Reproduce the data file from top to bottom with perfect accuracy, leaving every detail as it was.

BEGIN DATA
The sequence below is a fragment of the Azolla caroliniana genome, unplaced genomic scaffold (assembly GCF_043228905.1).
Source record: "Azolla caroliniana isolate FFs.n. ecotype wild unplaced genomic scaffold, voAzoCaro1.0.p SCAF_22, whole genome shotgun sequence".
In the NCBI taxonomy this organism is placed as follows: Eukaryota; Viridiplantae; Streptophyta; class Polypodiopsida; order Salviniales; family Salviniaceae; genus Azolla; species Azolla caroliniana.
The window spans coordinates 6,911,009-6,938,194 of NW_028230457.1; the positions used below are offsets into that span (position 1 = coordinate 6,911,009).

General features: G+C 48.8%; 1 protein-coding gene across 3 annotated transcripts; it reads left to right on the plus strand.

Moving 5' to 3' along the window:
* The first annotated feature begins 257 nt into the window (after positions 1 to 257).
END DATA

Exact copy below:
The sequence below is a fragment of the Azolla caroliniana genome, unplaced genomic scaffold (assembly GCF_043228905.1).
Source record: "Azolla caroliniana isolate FFs.n. ecotype wild unplaced genomic scaffold, voAzoCaro1.0.p SCAF_22, whole genome shotgun sequence".
In the NCBI taxonomy this organism is placed as follows: Eukaryota; Viridiplantae; Streptophyta; class Polypodiopsida; order Salviniales; family Salviniaceae; genus Azolla; species Azolla caroliniana.
The window spans coordinates 6,911,009-6,938,194 of NW_028230457.1; the positions used below are offsets into that span (position 1 = coordinate 6,911,009).

General features: G+C 48.8%; 1 protein-coding gene across 3 annotated transcripts; it reads left to right on the plus strand.

Moving 5' to 3' along the window:
* The first annotated feature begins 257 nt into the window (after positions 1 to 257).